I just finished reading Brene Brown’s Daring Greatly (I know, I’m late to the party) and I’m feeling pretty determined to make mistakes, be uncomfortable, and get nice and cozy with rejection.

If that sounds awful to you, keep reading.

Failure used to be the absolute worst thing that could happen to me. As a kid, I always wanted to be good at things and if I wasn’t I simply avoided doing them. In retrospect, this was incredibly problematic. Sucking at sports definitely kept me from developing even a shred of muscle mass until my late twenties, for one thing.

Of course, the problem was much bigger than that. Trying to be perfect had me in a constant tizzy, and made professional progress incredibly difficult.

These days, I’m getting used to failing from time to time. To admitting that something didn’t go as well as I hoped.

Because when we’re in business for ourselves, rejection is a constant. Unfortunately, most of the time we only hear the success stories: so-and-so made multiple six figures and Miss Thing sold out her launch in two hours.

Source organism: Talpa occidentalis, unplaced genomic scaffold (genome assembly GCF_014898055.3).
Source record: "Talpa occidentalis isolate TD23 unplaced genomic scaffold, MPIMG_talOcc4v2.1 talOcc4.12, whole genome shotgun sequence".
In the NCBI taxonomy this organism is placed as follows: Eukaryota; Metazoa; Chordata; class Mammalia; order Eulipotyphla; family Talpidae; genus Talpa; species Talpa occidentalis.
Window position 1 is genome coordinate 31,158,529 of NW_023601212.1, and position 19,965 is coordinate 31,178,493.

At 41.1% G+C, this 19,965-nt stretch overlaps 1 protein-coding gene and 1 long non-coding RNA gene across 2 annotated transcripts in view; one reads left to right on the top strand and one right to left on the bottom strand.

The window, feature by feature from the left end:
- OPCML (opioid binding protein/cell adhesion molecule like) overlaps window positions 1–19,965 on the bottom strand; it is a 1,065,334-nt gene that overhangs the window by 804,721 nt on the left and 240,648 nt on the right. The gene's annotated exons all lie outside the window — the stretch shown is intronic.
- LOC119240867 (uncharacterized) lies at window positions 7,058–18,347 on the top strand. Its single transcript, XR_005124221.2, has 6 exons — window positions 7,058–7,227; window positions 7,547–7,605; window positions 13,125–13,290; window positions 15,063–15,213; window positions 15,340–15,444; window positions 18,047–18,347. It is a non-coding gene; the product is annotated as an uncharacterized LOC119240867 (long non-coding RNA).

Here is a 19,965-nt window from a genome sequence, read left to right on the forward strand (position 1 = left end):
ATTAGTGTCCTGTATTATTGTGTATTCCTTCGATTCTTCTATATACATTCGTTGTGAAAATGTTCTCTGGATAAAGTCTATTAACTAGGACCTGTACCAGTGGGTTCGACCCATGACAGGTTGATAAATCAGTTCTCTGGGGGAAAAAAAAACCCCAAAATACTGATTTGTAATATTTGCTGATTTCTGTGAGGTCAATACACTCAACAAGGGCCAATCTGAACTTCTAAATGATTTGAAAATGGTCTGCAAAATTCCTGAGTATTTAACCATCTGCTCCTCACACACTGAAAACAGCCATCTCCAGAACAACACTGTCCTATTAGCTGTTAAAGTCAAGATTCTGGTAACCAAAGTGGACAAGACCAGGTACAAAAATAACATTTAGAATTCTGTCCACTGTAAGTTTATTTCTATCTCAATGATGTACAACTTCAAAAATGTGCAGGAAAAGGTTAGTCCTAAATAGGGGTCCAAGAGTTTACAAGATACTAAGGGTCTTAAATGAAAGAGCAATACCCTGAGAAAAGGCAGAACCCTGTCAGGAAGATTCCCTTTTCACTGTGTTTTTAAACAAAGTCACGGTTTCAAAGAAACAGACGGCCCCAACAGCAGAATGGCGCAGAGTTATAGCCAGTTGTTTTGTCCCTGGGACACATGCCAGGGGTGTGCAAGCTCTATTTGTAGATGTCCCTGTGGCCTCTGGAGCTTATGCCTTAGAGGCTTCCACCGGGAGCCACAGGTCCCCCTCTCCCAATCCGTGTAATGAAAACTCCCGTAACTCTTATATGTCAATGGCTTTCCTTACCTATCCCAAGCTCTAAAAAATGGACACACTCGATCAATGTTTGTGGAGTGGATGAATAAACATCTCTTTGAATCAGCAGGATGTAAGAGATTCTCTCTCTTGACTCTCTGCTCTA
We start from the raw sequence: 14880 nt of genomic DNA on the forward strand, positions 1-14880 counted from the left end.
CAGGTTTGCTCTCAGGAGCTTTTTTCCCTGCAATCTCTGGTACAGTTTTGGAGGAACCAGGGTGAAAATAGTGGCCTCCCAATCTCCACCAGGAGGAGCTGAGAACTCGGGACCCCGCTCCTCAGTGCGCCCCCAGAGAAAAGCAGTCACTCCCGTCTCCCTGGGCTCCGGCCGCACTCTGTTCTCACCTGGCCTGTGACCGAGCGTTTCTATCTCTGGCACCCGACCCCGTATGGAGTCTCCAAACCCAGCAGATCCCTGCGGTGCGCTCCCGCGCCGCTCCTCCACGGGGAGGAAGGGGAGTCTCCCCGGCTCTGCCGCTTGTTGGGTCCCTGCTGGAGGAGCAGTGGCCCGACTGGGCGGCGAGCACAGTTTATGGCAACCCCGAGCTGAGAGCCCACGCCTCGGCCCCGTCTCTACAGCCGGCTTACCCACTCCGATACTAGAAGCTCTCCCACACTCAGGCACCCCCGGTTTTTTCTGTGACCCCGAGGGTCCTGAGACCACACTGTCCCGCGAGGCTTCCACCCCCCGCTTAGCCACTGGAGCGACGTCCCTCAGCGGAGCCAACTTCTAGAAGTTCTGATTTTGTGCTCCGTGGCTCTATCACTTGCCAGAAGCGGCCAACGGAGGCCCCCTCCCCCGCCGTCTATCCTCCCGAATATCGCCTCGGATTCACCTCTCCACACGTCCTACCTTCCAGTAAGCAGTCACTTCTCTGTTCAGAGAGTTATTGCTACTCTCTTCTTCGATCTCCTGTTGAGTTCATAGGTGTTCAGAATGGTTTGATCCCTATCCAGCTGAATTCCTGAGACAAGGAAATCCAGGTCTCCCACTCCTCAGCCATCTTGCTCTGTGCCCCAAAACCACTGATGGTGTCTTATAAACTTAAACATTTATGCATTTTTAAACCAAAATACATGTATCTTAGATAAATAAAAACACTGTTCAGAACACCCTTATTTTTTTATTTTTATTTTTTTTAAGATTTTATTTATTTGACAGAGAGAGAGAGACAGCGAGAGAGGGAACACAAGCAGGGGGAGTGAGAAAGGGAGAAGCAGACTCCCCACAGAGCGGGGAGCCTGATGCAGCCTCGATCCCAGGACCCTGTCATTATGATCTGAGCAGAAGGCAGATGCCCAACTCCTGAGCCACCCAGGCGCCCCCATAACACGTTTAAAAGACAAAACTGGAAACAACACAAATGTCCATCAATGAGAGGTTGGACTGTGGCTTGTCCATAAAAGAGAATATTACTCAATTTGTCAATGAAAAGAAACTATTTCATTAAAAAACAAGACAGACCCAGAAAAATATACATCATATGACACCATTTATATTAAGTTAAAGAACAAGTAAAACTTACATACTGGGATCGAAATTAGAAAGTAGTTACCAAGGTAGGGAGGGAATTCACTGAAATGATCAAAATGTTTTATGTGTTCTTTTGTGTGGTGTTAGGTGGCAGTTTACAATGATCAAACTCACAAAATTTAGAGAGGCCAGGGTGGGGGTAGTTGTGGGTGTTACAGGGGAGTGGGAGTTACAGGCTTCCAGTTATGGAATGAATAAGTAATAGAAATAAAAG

We don’t hear about the struggles. The failures big and small. The fact, for example, that…

  • Only two people bought the e-course you spent a month creating
  • Only your dad responded to the heartfelt email you sent your list
  • Your webinar was a total bust
  • A publication your clients love hated your pitch
  • That really wonderful potential client decided to work with someone else

It’s hard, and it’s ugly, and it hurts.

But if you’re never rejected, you’re probably playing it safe—too safe.

You probably aren’t taking the chances you need to take to truly thrive, in business and in life.

I know you know this already. If you didn’t, you wouldn’t even be reading this.

But if you’ve been rejected lately, or if you simply aren’t succeeding the way you want to be, you’ll want to read my guest article for Paul Jarvis’ Creative Class, just out today.

How to bounce back from rejection.

Consider it a little boost to remind you you’re awesome.

Read it, bounce, repeat.